The New Angel


The New Angel in Bayswater exudes the feeling of classic fine dining. It makes sense, being the first restaurant that renowned TV personality and Chef John Burton-Race has run, after a ten year break in France soaking up the food and culture. The place itself is elegant and understated with quite a formal atmosphere; waiters are suited, super attentive and really know their menu. Beautiful plates of food are placed on immaculate white table cloths, a champagne cart goes round greeting those who have just been seated as easy listening piano gently plays… an instrumental version of Talk Dirty to Me by Jason Derulo. Fair enough. This is the first sign that The New Angel isn’t quite as conservative as you might initially expect.

Our meal started off with a glass of champagne and a special sort of amuse bouche from the chef; celeriac and white truffle purée with braised sweetbreads served in a shot glass.This was about the most luxurious start to a meal possible. The truffle and celeriac blended together made the most warming, creamy, endorphin-releasing flavour imaginable with chunks of rich sweetbread adding texture and even more rich flavour. It was the culinary equivalent of a shot of heroin and a good start to the meal.

The menu definitely leans heavily on classic French haute cuisine, but there are unusual modern twists everywhere. For starters I ordered the Smoked Eel, an old traditional British dish that is seeing a resurgence in many restaurants. The New Angel’s version, however, is something rather different; the eel is served with shaved frozen foie gras, wild mushrooms, a salad of cabbage and lychee with a handful of toasted walnuts to add some crunch to the dish. With the smokiness of the eel, the sweetness of lychee, strong umami taste of real wild mushrooms, it was a complete mosaic of flavours, textures and colours. That might be a bit of a sensory overload for some, but for adventurous foodies it offers something unique and exciting. Considering the mix of flavours on the plate an Australian Chardonnay, 2011 Devil Bend Creek, suited it perfectly.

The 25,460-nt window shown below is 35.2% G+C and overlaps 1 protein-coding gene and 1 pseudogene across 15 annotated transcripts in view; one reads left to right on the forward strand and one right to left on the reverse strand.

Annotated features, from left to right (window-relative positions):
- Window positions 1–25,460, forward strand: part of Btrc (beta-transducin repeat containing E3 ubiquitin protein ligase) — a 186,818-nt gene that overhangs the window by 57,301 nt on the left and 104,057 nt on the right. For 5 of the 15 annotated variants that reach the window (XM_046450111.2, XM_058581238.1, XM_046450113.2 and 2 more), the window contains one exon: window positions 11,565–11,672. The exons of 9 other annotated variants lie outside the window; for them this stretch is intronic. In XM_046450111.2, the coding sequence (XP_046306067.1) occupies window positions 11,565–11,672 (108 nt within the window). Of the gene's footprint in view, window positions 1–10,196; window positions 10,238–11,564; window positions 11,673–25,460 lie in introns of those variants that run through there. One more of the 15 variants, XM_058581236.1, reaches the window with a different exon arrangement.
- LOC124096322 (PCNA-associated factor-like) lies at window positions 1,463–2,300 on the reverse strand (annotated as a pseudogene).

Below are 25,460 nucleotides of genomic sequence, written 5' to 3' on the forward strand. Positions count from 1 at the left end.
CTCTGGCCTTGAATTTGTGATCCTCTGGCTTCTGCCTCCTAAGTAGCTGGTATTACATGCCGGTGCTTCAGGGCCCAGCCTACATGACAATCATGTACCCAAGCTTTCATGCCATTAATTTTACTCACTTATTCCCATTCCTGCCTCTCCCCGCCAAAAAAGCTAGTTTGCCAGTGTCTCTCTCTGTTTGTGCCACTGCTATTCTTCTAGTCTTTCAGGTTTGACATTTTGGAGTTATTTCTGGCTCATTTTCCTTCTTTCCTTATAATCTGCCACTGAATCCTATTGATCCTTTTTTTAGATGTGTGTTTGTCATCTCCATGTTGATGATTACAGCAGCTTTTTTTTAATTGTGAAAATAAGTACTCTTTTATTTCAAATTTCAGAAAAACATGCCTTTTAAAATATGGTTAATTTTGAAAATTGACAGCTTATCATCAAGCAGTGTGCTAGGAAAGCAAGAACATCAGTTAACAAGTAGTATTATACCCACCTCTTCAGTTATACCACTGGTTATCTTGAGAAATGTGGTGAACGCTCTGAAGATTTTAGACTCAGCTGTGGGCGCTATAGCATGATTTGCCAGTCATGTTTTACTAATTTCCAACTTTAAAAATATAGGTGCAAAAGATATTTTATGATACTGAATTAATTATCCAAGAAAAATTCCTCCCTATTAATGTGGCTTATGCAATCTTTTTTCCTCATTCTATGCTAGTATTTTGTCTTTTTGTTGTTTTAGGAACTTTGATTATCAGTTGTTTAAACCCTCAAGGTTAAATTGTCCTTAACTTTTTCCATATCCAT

Max Feldman, our resident arts correspondent and man date for the night, ordered the Devon Crab with Chilli Champagne Sabayon. Again serious luxury food, the sweet morsels of crab meat and spicy sabayon sauce was offset with cooling slices of cucumber and mango. This was also expertly paired with a unique Japanese wine made from a variety of grape indigenous to Japan, a 2012 Koshu Hishiyuma from Grace Winery. A clean mirin like flavour was great for cutting through the rich seafood, butter and chilli and gave the dish an interesting Asian/French fusion twist.

In fact, the wine pairings often felt essential in getting the full experience of each dish, this certainly was the case with the mains. Influenced by a Keith Floyd programme, watched the night before, on the finer points of squab (baby pigeon), I felt it was destiny when I saw it on the menu. Roasted slices of breast were very moist with an almost fish-like texture and a subtle gamey taste. It was delicious with wafers of crispy salted foie gras, Perigold black truffle and a thin jus. However the dish didn’t, at first, feel complete, until trying the accompanying wine, a perfectly balanced and complex red from a new wine growing region in Spain, Ribera Del Duero. The 2009 Domino de Cair was simultaneously silky, spicy and fruity with notes of minerality that were perfectly balanced and complementary to the meal, elevating it to something quite special.

The roasted dayboat brill was a strong main dish; the fish was charred on the outside and moist on the inside with an almost meaty quality (a parallel to the squab I guess). Served with Serrano ham, powerful wild mushrooms and caramelised pork jus which gave the dish a really hearty presence unlike the often light and insubstantial fish options on many menus.

By dessert we were both extremely full but couldn’t resist pushing on. The crème brûlée with cardamom ice cream and mango sorbet made for a great light pudding after a big meal. It has a fresh and floral feel and looks beautiful with segments of mandarin, strips of zest and edible flowers scattering the plate. One thing to mention is it feels a little like a springtime/summer dessert, but it was appropriate after so much food. Max went for the Armagnac and prune soufflé with Armagnac ice cream and Armagnac butter milk. A perfectly cooked soufflé, top quality ice cream and a bloody good dessert wine to match made for a great end to a fantastic meal. The New Angel is firmly rooted in fine dining traditions and this is no bad thing; the food here isn’t chasing fashion but definitely makes room for experimentation and original ideas. Three courses will set you back £34 per head, which is an honest price for the quality of food you get in an elegant and refined environment where you can focus on beautiful dishes and good company.

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